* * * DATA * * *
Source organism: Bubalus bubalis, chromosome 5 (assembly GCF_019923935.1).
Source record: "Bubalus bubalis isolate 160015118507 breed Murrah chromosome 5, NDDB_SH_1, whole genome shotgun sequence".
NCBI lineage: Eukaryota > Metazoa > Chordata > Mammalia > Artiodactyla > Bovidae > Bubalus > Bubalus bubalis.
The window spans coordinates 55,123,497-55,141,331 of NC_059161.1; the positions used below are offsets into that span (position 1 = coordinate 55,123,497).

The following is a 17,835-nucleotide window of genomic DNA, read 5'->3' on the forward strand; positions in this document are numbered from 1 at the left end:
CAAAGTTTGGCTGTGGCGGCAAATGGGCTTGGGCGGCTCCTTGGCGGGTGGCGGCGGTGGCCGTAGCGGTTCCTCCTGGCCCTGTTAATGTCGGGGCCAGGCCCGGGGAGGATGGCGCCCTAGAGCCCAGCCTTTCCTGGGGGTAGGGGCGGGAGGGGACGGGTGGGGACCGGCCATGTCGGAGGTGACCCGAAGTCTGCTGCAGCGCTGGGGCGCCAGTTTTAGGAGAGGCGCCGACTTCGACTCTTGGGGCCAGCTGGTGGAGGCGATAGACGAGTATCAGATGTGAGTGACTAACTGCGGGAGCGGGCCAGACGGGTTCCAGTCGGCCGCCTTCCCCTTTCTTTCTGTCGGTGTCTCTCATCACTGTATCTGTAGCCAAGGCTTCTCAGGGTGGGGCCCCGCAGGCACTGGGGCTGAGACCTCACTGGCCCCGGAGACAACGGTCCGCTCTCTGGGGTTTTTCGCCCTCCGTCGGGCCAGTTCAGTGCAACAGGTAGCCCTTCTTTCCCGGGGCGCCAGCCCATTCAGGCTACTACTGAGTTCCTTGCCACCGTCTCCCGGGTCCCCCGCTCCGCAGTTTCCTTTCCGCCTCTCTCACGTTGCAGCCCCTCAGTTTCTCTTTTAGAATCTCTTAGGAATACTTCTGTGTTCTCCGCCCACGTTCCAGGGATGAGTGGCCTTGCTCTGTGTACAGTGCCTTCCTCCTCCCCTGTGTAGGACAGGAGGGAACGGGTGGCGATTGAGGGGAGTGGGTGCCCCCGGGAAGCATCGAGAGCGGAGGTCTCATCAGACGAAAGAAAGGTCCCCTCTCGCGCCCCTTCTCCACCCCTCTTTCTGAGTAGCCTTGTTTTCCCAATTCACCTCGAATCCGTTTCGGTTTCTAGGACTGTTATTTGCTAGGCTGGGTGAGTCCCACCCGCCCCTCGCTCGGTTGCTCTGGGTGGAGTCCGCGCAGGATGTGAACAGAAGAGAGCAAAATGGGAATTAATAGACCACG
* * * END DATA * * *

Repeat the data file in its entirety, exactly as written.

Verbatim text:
Source organism: Bubalus bubalis, chromosome 5 (assembly GCF_019923935.1).
Source record: "Bubalus bubalis isolate 160015118507 breed Murrah chromosome 5, NDDB_SH_1, whole genome shotgun sequence".
NCBI lineage: Eukaryota > Metazoa > Chordata > Mammalia > Artiodactyla > Bovidae > Bubalus > Bubalus bubalis.
The window spans coordinates 55,123,497-55,141,331 of NC_059161.1; the positions used below are offsets into that span (position 1 = coordinate 55,123,497).

The following is a 17,835-nucleotide window of genomic DNA, read 5'->3' on the forward strand; positions in this document are numbered from 1 at the left end:
CAAAGTTTGGCTGTGGCGGCAAATGGGCTTGGGCGGCTCCTTGGCGGGTGGCGGCGGTGGCCGTAGCGGTTCCTCCTGGCCCTGTTAATGTCGGGGCCAGGCCCGGGGAGGATGGCGCCCTAGAGCCCAGCCTTTCCTGGGGGTAGGGGCGGGAGGGGACGGGTGGGGACCGGCCATGTCGGAGGTGACCCGAAGTCTGCTGCAGCGCTGGGGCGCCAGTTTTAGGAGAGGCGCCGACTTCGACTCTTGGGGCCAGCTGGTGGAGGCGATAGACGAGTATCAGATGTGAGTGACTAACTGCGGGAGCGGGCCAGACGGGTTCCAGTCGGCCGCCTTCCCCTTTCTTTCTGTCGGTGTCTCTCATCACTGTATCTGTAGCCAAGGCTTCTCAGGGTGGGGCCCCGCAGGCACTGGGGCTGAGACCTCACTGGCCCCGGAGACAACGGTCCGCTCTCTGGGGTTTTTCGCCCTCCGTCGGGCCAGTTCAGTGCAACAGGTAGCCCTTCTTTCCCGGGGCGCCAGCCCATTCAGGCTACTACTGAGTTCCTTGCCACCGTCTCCCGGGTCCCCCGCTCCGCAGTTTCCTTTCCGCCTCTCTCACGTTGCAGCCCCTCAGTTTCTCTTTTAGAATCTCTTAGGAATACTTCTGTGTTCTCCGCCCACGTTCCAGGGATGAGTGGCCTTGCTCTGTGTACAGTGCCTTCCTCCTCCCCTGTGTAGGACAGGAGGGAACGGGTGGCGATTGAGGGGAGTGGGTGCCCCCGGGAAGCATCGAGAGCGGAGGTCTCATCAGACGAAAGAAAGGTCCCCTCTCGCGCCCCTTCTCCACCCCTCTTTCTGAGTAGCCTTGTTTTCCCAATTCACCTCGAATCCGTTTCGGTTTCTAGGACTGTTATTTGCTAGGCTGGGTGAGTCCCACCCGCCCCTCGCTCGGTTGCTCTGGGTGGAGTCCGCGCAGGATGTGAACAGAAGAGAGCAAAATGGGAATTAATAGACCACG